Nov/Dec 2012Catching A Breatherby Malcolm Leaphart

Improvements in water quality are transforming the lower Saluda's "put-grow-and-take" trout fishery into a must-try-it destination for serious fly fishing and adding to the Midlands river's growing reputation as a hotspot for outdoor recreation.

The splash as the large rainbow trout landed after a high leap into the air was loud enough to startle me, the first of three aerials as it sped away in the swift current, trying to pull loose from the small fly on the end of my line. When that maneuver didn't work, it bored straight across the main channel towards a large underwater log that lay parallel to the far bank. I was excited by the weight and power of the trout - its run had bent my lightweight fly rod nearly double.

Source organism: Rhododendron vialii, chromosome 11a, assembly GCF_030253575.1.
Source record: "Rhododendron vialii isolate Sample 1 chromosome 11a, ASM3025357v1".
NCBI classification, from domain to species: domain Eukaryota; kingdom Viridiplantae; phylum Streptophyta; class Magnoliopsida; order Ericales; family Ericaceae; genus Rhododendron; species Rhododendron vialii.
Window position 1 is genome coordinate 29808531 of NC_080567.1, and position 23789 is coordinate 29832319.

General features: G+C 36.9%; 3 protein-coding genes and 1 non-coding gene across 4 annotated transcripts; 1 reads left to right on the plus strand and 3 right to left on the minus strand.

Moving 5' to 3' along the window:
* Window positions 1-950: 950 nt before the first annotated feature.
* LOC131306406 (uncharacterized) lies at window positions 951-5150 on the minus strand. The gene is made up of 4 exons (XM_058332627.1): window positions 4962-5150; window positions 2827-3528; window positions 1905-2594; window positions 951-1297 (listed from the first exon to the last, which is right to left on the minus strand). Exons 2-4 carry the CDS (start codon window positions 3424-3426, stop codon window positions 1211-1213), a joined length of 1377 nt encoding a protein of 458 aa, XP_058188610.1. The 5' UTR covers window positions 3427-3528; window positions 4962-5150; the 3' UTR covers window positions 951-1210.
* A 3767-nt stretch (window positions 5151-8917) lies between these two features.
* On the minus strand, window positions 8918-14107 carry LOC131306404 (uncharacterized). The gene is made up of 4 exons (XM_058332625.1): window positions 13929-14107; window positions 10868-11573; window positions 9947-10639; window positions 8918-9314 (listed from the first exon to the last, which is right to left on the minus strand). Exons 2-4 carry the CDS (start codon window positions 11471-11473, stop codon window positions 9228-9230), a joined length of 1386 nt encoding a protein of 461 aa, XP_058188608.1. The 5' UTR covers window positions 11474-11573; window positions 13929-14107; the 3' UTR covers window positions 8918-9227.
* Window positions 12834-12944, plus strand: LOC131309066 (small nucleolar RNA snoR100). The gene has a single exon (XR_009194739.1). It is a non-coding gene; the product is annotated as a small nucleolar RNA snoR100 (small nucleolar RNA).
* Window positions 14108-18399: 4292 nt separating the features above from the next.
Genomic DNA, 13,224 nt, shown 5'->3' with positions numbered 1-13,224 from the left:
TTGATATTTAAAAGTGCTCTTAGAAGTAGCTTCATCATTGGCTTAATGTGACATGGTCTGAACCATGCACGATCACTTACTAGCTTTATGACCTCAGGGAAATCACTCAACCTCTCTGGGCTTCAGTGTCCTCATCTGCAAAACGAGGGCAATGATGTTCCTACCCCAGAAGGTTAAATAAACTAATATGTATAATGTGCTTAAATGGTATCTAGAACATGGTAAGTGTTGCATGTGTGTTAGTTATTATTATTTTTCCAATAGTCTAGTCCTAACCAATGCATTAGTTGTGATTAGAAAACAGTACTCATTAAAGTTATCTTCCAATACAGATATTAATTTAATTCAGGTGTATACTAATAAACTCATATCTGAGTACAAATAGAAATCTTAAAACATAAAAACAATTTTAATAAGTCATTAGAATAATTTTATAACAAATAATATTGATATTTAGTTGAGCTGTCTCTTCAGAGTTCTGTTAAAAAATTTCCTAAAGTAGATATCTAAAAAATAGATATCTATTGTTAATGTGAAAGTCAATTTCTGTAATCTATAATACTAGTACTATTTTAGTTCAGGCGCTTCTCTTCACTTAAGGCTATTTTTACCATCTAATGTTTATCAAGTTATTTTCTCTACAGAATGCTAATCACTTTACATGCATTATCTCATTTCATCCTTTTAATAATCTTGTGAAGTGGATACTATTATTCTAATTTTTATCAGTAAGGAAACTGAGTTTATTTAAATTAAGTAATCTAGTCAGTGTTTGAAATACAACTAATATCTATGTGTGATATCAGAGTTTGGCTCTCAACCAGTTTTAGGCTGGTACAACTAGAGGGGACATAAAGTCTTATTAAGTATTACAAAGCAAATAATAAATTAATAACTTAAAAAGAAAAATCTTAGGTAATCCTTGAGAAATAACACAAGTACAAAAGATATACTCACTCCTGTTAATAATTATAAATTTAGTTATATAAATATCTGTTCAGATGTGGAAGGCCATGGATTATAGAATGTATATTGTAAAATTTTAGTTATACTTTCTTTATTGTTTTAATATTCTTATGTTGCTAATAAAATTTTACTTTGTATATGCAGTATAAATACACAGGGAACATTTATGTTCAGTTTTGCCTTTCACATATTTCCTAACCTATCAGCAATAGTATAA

I had hooked the trout on a caddis fly, just a few feet from the upstream end of a riffle running parallel to the log. After not being able to pull free in the swift current or shake the fly loose in the air, it must have decided that the log and its branches provided the next best shot at freedom. It could not, of course, know that I only wanted to land it for a quick photo and a careful release back to the river. The hefty rainbow made several more runs towards the log, each time with me straining my rod and five-pound leader to keep it away. It took a few minutes of playing the trout on the flexible but unyielding fly rod before I could coax it into my net. I moved quickly to a shallower stretch, where I retrieved my camera from my fly vest for a photo, and, after a quick measurement of length, removed the fly for release.